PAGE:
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The numbers game

Greetings, readers. This morning Rebecca and I were going over the blog numbers for the last week. They were quite good, so we dug a little deeper, by going to search engines and typing in certain search terms. My entry on modern conveniences published in 2013 is sixth from the top on a search for modern conveniences on Bing, and the blog entry Remembering my father Professor Joseph J. Kockelmans, was number 1 on the Yahoo! search engine when I put in his name. Yoozers. I’ve never been number 1 on anything before. 😉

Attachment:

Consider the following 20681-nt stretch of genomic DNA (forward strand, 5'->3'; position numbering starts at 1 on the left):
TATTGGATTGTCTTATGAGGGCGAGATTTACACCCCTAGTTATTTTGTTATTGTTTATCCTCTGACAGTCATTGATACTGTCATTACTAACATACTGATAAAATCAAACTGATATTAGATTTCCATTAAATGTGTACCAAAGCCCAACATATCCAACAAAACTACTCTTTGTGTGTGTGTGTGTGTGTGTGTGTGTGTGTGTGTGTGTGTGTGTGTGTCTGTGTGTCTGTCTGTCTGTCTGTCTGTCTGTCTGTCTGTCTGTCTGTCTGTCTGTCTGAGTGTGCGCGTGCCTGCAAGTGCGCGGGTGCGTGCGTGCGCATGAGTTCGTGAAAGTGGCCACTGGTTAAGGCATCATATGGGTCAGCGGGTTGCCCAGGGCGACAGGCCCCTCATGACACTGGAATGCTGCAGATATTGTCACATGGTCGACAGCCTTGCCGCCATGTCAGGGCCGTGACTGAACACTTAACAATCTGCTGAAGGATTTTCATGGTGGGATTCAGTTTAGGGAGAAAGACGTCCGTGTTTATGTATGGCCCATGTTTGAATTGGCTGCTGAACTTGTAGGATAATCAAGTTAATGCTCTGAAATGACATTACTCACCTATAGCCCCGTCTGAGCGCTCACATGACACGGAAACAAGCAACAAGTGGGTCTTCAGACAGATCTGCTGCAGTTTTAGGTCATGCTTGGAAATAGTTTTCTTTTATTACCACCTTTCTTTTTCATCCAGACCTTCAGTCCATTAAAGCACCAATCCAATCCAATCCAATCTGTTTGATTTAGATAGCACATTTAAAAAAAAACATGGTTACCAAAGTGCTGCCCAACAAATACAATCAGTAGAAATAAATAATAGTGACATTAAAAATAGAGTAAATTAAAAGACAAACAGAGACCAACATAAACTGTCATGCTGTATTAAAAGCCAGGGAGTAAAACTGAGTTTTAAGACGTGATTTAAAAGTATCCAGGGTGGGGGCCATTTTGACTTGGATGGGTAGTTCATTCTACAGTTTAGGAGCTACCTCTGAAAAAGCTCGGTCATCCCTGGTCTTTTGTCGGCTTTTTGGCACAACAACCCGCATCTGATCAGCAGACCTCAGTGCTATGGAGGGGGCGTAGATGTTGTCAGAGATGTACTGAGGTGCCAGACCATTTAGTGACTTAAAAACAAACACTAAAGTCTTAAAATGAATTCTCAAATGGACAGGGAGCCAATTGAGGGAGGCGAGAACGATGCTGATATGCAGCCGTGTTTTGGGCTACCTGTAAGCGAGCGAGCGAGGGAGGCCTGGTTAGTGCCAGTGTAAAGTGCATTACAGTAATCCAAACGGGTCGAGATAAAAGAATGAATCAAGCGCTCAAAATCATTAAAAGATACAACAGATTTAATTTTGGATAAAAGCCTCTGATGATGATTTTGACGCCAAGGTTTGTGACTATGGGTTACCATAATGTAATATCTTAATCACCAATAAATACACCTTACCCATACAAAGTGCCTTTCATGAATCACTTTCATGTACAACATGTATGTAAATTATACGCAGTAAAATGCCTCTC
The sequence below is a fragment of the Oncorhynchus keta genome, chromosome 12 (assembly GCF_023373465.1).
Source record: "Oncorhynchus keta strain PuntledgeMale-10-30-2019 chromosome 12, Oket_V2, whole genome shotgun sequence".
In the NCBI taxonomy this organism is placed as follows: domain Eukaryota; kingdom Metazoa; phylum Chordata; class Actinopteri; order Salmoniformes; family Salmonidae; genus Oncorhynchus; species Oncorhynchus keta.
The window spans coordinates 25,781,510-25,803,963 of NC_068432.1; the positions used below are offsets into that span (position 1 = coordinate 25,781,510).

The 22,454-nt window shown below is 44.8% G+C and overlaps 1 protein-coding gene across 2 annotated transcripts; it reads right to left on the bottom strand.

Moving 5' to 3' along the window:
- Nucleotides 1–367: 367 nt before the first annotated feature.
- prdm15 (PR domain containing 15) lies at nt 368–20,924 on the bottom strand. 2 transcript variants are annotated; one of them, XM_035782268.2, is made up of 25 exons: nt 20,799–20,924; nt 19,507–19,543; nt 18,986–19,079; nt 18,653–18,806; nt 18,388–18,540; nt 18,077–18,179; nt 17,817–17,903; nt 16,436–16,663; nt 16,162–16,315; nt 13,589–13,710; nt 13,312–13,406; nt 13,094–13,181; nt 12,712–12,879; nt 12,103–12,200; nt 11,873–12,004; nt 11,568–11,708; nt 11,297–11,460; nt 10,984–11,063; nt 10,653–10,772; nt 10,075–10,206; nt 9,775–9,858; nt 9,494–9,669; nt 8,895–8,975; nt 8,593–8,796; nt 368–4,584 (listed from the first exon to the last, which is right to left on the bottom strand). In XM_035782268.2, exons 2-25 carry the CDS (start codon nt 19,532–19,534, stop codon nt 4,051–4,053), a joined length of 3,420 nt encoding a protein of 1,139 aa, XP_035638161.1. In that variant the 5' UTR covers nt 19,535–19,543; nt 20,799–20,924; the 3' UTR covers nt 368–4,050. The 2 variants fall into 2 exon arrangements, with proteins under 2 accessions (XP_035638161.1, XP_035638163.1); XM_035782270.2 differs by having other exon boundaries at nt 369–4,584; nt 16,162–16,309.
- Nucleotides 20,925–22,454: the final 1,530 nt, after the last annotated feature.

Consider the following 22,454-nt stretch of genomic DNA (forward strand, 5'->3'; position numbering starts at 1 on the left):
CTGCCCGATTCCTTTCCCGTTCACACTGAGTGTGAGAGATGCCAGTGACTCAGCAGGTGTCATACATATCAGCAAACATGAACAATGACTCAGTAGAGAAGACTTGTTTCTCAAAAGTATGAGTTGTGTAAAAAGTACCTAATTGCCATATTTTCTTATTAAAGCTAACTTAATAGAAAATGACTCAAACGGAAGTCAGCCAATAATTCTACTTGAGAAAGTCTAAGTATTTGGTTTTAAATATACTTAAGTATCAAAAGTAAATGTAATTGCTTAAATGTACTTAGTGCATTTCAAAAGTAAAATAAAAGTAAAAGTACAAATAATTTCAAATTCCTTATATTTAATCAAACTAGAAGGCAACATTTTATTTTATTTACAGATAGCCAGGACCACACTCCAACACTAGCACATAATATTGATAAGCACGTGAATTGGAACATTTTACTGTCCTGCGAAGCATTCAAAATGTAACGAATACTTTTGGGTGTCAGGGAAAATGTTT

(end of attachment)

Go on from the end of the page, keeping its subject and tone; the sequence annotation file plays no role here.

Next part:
Entries that come up almost every day are Top ten list of Air Crash Investigations stories parts 1 and 2, a few of the technology grrrs, and the aforementioned ones about my father and modern conveniences. Rebecca believes, and I agree, that the blog entry about modern conveniences might be used in classes to teach computer skills or in poorer countries that are learning about modern technology.

As I’ve said before when I started this blog in 2011, I figured I’d go a few months, get bored, and be done with it. But I’ve kept going and it is amazing how many topics I’ve come up with to talk about. I have really learned how to express myself in writing. I can dictate to Rebecca about almost anything … just not politics.